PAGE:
health

Sept. 17, 2021

LINEO MABEKEBEKE

2 min read

Hospital clears mix-up on expatriate workers

Hospital clears mix-up on expatriate workers

The St Joseph's Hospital in Roma, Maseru

Story highlights

  • Has six legal foreigners in its employ
  • Expatriates have renewed their work permits

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THE Christian Health Association of Lesotho (CHAL) has assured the nation that one of its facilities, the St Joseph’s Hospital in Roma has not engaged any illegal expatriates as its staffers like it is alleged.

According to a statement released by the association this week, the hospital has legal expatriate workers in its employ and some of them have been with the health centre since 2012.

The last to be employed was in 2019, the statement further shows.

The hospital says as part of the recruitment process, management ensures that all non-Basotho medical staff has the following documents which render them eligible to work in the country: educational certificates, last university testimonial, visa, residence permits, credentials assessment results (from the Ministry of Health), Lesotho Medical Council retention certificates and valid work permits.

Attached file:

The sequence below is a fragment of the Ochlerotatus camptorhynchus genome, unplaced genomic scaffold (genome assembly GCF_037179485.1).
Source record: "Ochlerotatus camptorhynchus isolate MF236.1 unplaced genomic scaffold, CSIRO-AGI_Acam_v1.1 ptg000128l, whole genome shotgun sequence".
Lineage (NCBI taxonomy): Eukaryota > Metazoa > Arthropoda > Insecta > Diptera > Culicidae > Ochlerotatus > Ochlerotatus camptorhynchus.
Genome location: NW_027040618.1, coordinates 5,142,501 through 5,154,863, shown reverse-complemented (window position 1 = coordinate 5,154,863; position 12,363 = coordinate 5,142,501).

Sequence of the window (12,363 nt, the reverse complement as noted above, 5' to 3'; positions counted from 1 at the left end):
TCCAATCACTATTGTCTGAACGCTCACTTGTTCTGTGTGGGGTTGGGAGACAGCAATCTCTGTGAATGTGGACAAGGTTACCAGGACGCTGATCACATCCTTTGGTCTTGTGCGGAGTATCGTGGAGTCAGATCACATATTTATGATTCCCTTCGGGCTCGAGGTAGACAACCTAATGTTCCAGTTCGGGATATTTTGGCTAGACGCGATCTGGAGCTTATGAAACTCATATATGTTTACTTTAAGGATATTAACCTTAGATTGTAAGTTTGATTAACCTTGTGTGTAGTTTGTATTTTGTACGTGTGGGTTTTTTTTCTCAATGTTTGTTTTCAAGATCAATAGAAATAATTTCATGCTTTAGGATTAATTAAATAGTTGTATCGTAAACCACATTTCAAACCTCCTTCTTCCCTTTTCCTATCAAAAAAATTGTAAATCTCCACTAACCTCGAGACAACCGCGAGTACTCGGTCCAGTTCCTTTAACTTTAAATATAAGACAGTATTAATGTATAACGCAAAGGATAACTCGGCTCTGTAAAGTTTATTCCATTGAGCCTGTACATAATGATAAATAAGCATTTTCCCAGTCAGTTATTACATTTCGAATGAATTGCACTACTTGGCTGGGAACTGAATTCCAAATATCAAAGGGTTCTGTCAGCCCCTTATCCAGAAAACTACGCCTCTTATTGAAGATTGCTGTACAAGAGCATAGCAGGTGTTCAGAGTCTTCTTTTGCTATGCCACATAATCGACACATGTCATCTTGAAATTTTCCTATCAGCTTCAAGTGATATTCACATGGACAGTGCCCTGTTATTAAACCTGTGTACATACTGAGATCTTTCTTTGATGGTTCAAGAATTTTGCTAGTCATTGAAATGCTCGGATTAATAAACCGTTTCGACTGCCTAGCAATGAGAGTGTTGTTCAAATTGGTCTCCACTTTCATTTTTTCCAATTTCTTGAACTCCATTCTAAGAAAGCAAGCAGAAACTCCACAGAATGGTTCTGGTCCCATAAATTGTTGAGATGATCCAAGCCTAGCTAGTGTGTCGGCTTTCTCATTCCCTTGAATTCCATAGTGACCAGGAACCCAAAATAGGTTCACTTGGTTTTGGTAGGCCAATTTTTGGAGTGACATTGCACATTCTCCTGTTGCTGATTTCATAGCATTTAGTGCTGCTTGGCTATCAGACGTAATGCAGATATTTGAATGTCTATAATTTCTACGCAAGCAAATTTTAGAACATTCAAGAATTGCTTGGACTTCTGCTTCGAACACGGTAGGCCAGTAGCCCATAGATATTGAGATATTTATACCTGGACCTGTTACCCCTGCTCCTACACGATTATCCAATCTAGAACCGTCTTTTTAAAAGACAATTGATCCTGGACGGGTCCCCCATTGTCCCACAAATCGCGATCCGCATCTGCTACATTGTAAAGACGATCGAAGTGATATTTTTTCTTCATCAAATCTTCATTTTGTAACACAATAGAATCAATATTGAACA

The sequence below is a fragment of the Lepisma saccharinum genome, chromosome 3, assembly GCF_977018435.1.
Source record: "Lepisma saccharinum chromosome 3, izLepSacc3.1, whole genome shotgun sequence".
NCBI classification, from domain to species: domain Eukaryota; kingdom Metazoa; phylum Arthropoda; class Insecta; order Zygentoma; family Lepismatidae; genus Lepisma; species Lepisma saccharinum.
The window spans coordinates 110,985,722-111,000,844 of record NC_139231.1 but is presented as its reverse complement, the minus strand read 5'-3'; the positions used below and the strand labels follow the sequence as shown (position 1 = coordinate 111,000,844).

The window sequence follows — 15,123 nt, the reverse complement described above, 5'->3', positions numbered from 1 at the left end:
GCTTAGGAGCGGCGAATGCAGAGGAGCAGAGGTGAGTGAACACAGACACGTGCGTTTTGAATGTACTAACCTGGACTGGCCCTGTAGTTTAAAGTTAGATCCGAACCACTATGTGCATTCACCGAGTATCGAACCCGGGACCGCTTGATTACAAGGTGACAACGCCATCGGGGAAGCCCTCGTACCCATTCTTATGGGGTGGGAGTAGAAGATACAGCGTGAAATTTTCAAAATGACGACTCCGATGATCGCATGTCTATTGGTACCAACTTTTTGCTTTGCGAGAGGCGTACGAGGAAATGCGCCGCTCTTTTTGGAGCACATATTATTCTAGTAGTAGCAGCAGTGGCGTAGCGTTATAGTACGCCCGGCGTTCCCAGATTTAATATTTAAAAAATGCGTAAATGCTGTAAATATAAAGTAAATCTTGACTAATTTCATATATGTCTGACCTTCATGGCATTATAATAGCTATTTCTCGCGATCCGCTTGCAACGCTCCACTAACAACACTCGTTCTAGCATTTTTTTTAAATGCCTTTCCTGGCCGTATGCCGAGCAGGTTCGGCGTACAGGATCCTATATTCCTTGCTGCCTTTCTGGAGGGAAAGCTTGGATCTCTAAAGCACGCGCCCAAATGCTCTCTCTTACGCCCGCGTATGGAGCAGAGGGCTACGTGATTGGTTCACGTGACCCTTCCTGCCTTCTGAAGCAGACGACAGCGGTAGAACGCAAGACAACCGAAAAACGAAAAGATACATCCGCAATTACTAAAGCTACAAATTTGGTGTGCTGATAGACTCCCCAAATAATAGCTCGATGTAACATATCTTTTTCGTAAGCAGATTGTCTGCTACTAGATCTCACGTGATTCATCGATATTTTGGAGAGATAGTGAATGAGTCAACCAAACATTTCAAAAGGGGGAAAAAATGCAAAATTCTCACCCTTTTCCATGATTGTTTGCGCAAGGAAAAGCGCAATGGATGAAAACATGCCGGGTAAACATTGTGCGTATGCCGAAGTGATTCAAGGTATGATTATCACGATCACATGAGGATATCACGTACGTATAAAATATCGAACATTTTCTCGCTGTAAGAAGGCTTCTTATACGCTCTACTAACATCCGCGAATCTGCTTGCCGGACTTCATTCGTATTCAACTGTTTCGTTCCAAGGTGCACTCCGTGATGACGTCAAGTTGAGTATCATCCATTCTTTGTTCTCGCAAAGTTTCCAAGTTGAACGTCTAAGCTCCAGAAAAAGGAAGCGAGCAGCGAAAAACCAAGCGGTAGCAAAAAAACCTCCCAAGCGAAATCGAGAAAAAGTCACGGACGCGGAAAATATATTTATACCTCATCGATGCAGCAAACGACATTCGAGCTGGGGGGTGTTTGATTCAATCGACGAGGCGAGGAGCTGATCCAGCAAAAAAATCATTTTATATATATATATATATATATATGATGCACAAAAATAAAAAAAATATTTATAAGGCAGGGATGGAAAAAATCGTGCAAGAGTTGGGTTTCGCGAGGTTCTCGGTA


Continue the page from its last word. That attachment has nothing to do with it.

Currently, the hospital has six expatriate employees, whose work permits expired around May 2021 and have since applied for their renewal through proper channels.

They include two doctors, a dentist, a radiographer, an anaesthetic technician and a nurse midwife.

The statement further shows that although the renewal of the work permits was made in the past, the Labour Commissioner however, realised some mishaps on them and asked the hospital to correct them.

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The hospital says it is currently rectifying the said mistakes, adding that the employees’ applications are already at an advanced stage because submissions have been made to the credentials committee for assessment for submission to the Labour Department later.

“During this period when processes are underway, these expatriates are not practicing until they have been granted work permits,” the institution says.

Besides the six expatriate workers, there are also three doctors and a radiographer who hold refugee/asylum seekers certificates.

According to the provisions of the laws on refugees, holders of such certificates do not need permits to work in countries where they seek refuge or asylum. 

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